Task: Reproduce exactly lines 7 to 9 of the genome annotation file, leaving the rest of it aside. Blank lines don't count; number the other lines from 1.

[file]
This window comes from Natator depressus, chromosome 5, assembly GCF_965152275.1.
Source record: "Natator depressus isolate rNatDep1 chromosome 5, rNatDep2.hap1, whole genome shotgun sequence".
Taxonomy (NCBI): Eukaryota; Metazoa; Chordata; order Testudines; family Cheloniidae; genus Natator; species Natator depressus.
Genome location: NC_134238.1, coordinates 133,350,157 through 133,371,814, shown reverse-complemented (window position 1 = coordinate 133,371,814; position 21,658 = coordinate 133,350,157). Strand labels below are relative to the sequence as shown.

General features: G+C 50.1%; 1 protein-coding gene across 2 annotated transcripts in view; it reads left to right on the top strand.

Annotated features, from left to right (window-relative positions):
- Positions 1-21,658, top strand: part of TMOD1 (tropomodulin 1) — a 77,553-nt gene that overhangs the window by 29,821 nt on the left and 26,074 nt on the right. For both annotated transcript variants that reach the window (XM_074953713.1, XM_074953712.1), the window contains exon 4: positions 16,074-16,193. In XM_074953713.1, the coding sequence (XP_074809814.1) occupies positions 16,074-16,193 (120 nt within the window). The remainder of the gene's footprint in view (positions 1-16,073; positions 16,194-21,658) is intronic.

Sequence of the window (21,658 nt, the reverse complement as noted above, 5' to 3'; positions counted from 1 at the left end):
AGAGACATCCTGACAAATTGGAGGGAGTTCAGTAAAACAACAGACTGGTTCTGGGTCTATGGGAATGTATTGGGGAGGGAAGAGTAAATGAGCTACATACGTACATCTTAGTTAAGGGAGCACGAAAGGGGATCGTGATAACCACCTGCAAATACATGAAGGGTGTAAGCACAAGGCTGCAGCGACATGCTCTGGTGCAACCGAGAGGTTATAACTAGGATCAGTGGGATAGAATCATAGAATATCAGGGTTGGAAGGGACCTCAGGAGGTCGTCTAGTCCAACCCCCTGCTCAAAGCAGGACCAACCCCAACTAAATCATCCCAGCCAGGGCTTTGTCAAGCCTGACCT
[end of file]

- Positions 1-21,658, top strand: part of TMOD1 (tropomodulin 1) — a 77,553-nt gene that overhangs the window by 29,821 nt on the left and 26,074 nt on the right. For both annotated transcript variants that reach the window (XM_074953713.1, XM_074953712.1), the window contains exon 4: positions 16,074-16,193. In XM_074953713.1, the coding sequence (XP_074809814.1) occupies positions 16,074-16,193 (120 nt within the window). The remainder of the gene's footprint in view (positions 1-16,073; positions 16,194-21,658) is intronic.

Sequence of the window (21,658 nt, the reverse complement as noted above, 5' to 3'; positions counted from 1 at the left end):
AGAGACATCCTGACAAATTGGAGGGAGTTCAGTAAAACAACAGACTGGTTCTGGGTCTATGGGAATGTATTGGGGAGGGAAGAGTAAATGAGCTACATACGTACATCTTAGTTAAGGGAGCACGAAAGGGGATCGTGATAACCACCTGCAAATACATGAAGGGTGTAAGCACAAGGCTGCAGCGACATGCTCTGGTGCAACCGAGAGGTTATAACTAGGATCAGTGGGATAGAATCATAGAATATCAGGGTTGGAAGGGACCTCAGGAGGTCGTCTAGTCCAACCCCCTGCTCAAAGCAGGACCAACCCCAACTAAATCATCCCAGCCAGGGCTTTGTCAAGCCTGACCT